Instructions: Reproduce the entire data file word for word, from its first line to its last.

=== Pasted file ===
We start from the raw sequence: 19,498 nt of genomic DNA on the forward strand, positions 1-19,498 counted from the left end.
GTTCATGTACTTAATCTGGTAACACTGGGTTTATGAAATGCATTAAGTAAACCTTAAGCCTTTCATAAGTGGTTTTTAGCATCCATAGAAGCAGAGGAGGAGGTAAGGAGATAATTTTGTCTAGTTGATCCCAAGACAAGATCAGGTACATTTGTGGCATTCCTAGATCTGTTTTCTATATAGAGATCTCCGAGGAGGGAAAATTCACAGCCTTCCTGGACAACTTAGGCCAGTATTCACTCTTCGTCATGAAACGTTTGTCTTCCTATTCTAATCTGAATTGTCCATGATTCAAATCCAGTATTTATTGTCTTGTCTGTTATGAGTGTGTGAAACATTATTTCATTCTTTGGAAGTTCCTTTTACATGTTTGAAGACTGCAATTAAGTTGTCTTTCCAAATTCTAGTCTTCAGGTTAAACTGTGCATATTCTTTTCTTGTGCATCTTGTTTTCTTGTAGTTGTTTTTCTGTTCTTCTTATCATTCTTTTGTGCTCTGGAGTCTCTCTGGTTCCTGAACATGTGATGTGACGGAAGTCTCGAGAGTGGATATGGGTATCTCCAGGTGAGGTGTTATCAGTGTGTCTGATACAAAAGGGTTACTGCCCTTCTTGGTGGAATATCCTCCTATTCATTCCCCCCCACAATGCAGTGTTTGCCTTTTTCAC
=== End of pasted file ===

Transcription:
We start from the raw sequence: 19,498 nt of genomic DNA on the forward strand, positions 1-19,498 counted from the left end.
GTTCATGTACTTAATCTGGTAACACTGGGTTTATGAAATGCATTAAGTAAACCTTAAGCCTTTCATAAGTGGTTTTTAGCATCCATAGAAGCAGAGGAGGAGGTAAGGAGATAATTTTGTCTAGTTGATCCCAAGACAAGATCAGGTACATTTGTGGCATTCCTAGATCTGTTTTCTATATAGAGATCTCCGAGGAGGGAAAATTCACAGCCTTCCTGGACAACTTAGGCCAGTATTCACTCTTCGTCATGAAACGTTTGTCTTCCTATTCTAATCTGAATTGTCCATGATTCAAATCCAGTATTTATTGTCTTGTCTGTTATGAGTGTGTGAAACATTATTTCATTCTTTGGAAGTTCCTTTTACATGTTTGAAGACTGCAATTAAGTTGTCTTTCCAAATTCTAGTCTTCAGGTTAAACTGTGCATATTCTTTTCTTGTGCATCTTGTTTTCTTGTAGTTGTTTTTCTGTTCTTCTTATCATTCTTTTGTGCTCTGGAGTCTCTCTGGTTCCTGAACATGTGATGTGACGGAAGTCTCGAGAGTGGATATGGGTATCTCCAGGTGAGGTGTTATCAGTGTGTCTGATACAAAAGGGTTACTGCCCTTCTTGGTGGAATATCCTCCTATTCATTCCCCCCCACAATGCAGTGTTTGCCTTTTTCAC